Nava Levit-Binnun, Rachel-Shlomit Brezis, Yulia Golland, Rachel Gotlieb, Rachel Cohen, Tali Alony, Lior Noy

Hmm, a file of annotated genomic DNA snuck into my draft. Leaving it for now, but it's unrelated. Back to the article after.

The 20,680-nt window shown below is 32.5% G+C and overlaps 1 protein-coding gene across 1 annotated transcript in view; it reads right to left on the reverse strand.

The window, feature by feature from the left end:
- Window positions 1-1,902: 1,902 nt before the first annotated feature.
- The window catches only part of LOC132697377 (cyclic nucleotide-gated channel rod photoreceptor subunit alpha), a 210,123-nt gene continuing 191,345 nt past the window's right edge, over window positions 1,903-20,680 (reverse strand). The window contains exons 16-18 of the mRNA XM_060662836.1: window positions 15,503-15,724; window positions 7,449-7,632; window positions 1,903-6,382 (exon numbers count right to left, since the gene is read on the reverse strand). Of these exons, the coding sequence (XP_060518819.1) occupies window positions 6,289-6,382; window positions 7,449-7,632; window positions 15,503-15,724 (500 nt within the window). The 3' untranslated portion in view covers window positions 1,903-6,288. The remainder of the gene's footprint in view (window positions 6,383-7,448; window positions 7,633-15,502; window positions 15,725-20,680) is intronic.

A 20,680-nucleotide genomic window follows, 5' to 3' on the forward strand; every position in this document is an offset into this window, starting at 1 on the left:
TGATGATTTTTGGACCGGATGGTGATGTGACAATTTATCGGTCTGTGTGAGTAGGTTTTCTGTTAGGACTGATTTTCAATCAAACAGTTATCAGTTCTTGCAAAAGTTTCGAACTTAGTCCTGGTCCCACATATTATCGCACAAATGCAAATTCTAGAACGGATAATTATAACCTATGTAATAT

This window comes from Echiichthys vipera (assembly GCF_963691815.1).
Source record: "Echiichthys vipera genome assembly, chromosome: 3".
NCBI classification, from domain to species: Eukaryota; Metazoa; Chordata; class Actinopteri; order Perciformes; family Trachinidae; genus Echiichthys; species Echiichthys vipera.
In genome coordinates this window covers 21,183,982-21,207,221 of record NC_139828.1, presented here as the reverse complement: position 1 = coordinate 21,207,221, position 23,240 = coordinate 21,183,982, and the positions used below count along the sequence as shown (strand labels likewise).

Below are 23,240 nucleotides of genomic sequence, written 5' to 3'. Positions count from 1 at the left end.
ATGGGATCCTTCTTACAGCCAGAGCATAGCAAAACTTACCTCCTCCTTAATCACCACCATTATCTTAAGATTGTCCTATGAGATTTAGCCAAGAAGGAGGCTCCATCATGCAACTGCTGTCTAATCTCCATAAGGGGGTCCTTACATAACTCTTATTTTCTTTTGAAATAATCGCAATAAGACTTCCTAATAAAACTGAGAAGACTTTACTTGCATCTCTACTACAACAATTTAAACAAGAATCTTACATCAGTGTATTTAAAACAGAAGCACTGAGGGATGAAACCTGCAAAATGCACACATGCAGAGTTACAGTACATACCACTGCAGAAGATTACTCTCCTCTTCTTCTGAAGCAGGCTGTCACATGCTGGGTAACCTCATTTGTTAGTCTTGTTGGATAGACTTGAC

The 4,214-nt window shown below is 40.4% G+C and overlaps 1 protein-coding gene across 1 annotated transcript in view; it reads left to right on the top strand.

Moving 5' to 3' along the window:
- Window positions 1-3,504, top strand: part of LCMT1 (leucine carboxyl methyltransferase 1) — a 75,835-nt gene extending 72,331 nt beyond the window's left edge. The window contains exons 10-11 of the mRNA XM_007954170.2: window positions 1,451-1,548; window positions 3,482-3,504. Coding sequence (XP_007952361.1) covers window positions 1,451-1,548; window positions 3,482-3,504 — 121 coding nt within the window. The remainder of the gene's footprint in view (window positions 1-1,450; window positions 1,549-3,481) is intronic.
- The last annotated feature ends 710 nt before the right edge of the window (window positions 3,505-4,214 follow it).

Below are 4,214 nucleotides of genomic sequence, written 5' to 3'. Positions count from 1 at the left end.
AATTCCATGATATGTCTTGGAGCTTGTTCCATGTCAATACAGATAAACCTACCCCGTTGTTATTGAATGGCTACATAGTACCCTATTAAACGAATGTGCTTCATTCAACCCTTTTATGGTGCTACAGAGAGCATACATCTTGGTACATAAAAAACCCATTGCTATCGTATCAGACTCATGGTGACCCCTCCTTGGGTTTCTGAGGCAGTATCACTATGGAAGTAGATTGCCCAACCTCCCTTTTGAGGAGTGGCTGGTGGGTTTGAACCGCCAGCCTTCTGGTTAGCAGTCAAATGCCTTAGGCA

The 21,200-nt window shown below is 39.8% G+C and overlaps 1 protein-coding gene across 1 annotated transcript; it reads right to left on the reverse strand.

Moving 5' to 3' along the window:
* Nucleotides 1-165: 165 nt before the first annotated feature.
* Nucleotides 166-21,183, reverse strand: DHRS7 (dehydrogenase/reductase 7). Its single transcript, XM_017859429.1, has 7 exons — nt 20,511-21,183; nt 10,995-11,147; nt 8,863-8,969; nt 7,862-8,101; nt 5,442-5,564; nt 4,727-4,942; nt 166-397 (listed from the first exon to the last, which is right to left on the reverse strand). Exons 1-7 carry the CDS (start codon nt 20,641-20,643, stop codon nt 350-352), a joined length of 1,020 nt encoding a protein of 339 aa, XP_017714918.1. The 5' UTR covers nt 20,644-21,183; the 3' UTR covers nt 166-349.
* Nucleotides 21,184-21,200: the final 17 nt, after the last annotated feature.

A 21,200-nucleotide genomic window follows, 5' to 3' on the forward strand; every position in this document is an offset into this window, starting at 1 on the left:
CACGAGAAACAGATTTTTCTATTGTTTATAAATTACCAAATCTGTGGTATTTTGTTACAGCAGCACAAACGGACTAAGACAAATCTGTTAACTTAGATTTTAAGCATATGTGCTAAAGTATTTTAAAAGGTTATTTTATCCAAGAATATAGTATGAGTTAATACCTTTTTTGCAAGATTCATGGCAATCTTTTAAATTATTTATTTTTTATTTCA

Recent research on autism spectrum disorders (ASDs) suggests that individuals with autism may have a basic deficit in synchronizing with others, and that this difficulty may lead to more complex social and communicative deficits. Here, we examined synchronization during an open-ended joint improvisation (JI) paradigm, called the mirror game (MG). In the MG, two players take turns leading, following, and jointly improvising motion using two handles set on parallel tracks, while their motion tracks are recorded with high temporal and spatial resolution. A series of previous studies have shown that players in the MG attain moments of highly synchronized co-confident (CC) motion, in which there is no typical kinematic pattern of leader and reactive follower. It has been suggested that during these moments players act as a coupled unit and feel high levels of connectedness. Here, we aimed to assess whether participants with ASD are capable of attaining CC, and whether their MG performance relates to broader motor and social skills. We found that participants with ASD (n = 34) can indeed attain CC moments when playing with an expert improviser, though their performance was attenuated in several ways, compared to typically developing (TD) participants (n = 35). Specifically, ASD participants had lower rates of CC, compared with TD participants, which was most pronounced during the following rounds. In addition, the duration of their CC segments was shorter, across all rounds. When controlling for participants' motor skills (both on the MG console, and more broadly) some of the variability in MG performance was explained, but group differences remained. ASD participants' alexithymia further correlated with their difficulty following another's lead; though other social skills did not relate to MG performance. Participants' subjective reports of the game suggest that other cognitive and emotional factors, such as attention, motivation, and reward-processing, which were not directly measured in the experiment, may impact their performance. Together, these results show that ASD participants can attain moments of high motor synchronization with an expert improviser, even during an open-ended task. Future studies should examine the ways in which these skills may be further harnessed in clinical settings.